As I shared with your earlier this month and again yesterday
, my mom is a breast cancer survivor and is totally enjoying life! I wanted to interview her and share it with you to give an idea of one person's experience with breast cancer, to inspire you to take care of yourself by getting that mammogram you've been putting off, to give more than you normally would toward finding a cure, or to offer support in some other way to cancer survivors in general. I'm proud to call my mom Mom
and to share her experience with her, as to me she is such an encouragement!
How old were you when you were diagnosed with breast cancer?
I was 64 years old when I was diagnosed, and am a 6 year survivor!
Is there a history of breast cancer in our family?
There is a history of breast cancer in our family included my Aunt Ethel, who was my mother’s sister.
How did you discover you had this disease?
I had a regular yearly appointment with my gynecologist, which included a mammogram and they found a small lump. I was then referred to one of our local surgeons.
What happened next, to determine what procedure you would have? What did this involve?
Follow up with the surgeon resulted in having a biopsy and what seemed a really long wait before getting the results. My sister-in-law accompanied me to that appointment and when the Dr. told me it was cancerous I was in disbelief at first. I was glad I had someone with me to hear that bad news. The only good part was that it was smaller than expected and could be taken care of.
What were your first thoughts? What did you do, who did you tell?
All I thought of at the time was what my husband had to go through with his gastro cancer and I did not want to have to go through the same thing. I cried a lot. When one hears that diagnosis, you think the worst. I knew I had to tell my children, which was the worst thing to do, not knowing the outcome of anything. So I just had to tell them and hoped they would pray for me. Of course, they did, especially my youngest daughter and her husband, they were terrific.
There are many possible procedures for breast cancer removal. What did they recommend, and do you know why they recommended it?
My surgeon discussed my prognosis and the procedure that would be performed. He recommended a lumpectomy rather than a mastectomy because the site was smaller than expected. My surgery was done 2 months after the initial diagnosis, with 10 lymph nodes removed for biopsy (which were negative). Surgery was performed on March 9th 2004 and I was released from hospital March 11th, with drain tubes intact, meaning they were still attached to my body. I had to care for that area as well as the surgery site during the first part of my recovery. I received radiation, rather than chemo, for 36 weeks. Even during and after the radiation treatments I had an accumulation of fluid at the surgery site that had to be aspirated in the office. That was a little scary, having just gone through everything to have another lump appear, but thankfully it was just fluid.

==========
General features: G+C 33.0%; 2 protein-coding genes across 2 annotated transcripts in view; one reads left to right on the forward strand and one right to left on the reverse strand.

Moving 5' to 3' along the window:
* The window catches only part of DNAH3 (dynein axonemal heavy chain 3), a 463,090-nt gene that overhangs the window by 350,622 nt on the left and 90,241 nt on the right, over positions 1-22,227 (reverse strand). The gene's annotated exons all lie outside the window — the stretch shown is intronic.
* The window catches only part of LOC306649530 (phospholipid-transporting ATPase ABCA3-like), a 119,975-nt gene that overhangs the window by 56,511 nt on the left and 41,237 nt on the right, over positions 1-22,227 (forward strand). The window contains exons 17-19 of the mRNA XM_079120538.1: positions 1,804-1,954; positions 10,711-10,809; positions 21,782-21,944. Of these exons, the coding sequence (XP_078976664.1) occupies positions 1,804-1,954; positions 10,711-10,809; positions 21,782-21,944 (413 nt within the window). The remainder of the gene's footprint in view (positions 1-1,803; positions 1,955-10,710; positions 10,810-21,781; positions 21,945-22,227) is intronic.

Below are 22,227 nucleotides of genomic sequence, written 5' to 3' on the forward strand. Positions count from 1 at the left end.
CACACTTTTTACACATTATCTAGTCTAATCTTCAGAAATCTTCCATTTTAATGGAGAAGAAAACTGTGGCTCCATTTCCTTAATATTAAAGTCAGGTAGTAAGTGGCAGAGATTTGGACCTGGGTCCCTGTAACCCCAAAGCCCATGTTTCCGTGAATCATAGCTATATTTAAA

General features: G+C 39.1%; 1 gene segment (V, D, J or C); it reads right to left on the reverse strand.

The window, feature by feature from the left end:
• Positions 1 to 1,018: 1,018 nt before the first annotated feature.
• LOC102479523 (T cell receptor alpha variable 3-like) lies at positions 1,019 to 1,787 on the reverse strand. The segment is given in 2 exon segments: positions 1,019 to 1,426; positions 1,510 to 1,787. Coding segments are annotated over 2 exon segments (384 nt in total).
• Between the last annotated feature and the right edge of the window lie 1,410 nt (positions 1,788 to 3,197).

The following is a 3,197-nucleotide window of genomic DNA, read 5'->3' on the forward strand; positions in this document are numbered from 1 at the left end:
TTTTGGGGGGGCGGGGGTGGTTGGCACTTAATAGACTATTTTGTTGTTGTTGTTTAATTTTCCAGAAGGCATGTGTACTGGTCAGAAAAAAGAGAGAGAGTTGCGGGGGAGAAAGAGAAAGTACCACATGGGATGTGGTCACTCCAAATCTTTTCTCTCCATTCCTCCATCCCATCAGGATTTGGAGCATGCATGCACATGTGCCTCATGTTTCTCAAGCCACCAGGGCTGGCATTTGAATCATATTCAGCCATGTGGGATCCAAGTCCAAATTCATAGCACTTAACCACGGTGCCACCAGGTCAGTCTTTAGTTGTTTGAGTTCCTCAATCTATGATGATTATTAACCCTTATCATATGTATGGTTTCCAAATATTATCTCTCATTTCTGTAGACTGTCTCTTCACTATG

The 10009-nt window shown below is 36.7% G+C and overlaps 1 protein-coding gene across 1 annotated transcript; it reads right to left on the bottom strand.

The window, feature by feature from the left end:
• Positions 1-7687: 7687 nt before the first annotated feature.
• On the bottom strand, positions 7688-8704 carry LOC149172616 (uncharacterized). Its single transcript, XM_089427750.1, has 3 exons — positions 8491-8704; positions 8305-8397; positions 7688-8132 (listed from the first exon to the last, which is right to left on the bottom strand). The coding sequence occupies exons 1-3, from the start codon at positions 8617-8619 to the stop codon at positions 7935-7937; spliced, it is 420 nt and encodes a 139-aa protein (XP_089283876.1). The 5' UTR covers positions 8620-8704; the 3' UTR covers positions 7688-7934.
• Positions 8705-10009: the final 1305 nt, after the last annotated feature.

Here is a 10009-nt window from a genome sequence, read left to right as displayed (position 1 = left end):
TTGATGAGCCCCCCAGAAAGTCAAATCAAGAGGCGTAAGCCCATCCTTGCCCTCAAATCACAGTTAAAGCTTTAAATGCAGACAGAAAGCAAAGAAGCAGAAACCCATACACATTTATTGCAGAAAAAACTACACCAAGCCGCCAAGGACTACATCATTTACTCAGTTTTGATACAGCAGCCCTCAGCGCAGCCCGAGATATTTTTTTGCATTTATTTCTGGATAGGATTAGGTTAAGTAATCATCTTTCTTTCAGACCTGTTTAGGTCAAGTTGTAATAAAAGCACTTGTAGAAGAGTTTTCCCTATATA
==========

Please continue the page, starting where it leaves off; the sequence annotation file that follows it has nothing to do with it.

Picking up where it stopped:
What support did you have throughout this ordeal and what support do you continue to have, if any?
I had spiritual and moral support from my immediate family, children, brother and sister-in-law. My sister-in-law happily accompanied me to my follow-up appointments. She was a God-send because she acted as a second set of ears for me. The oncology nurse practitioner was one of two that coordinated a cancer support group in my area and encouraged me to attend the meetings. As part of that group we started out in one small room and soon had to move to a bigger facility and eventually, an even larger one! Anyone can attend the meetings, survivors and caregivers, current patients-anyone interested in getting information about cancer. All types of cancers are covered, not just breast cancer. We even have some gentlemen that attend. An "I Can Cope" event is held each October with guest speakers that touch on all phases of cancer treatments, programs available, financial concerns, as well as other programs and events in the area.
I would encourage anyone to search out a support group to attend if only to just listen to others. Besides being able to get more up to date information, you end up with some very good friends. It is a plus to be able to actually get out with others, especially others that know what each of us have been, or are going through.
My mom is a fighter, and through this has discovered the amount of fight she has in her. I'm happy we moved back to NYS in time for me to be there for her, even though I wasn't there as much as I wanted to be. I'm very proud of who my mom has become as a result of all of this hardship.
I wanted to post this interview because I believe hearing positive stories about the outcomes of this fight is important, plants a seed that the fight is worth it, even though it may be difficult. I hope and pray a cure can be found for breast cancer and all cancers, but also believe knowledge is so important. Please arm yourself with knowledge and support if this is something you ever have to go through personally or are affected by it in some way, and remember it's worth the fight!
Come on over to my blog to read my post sharing my side of her experience! Http://Momistheonlygirl.blogspot.com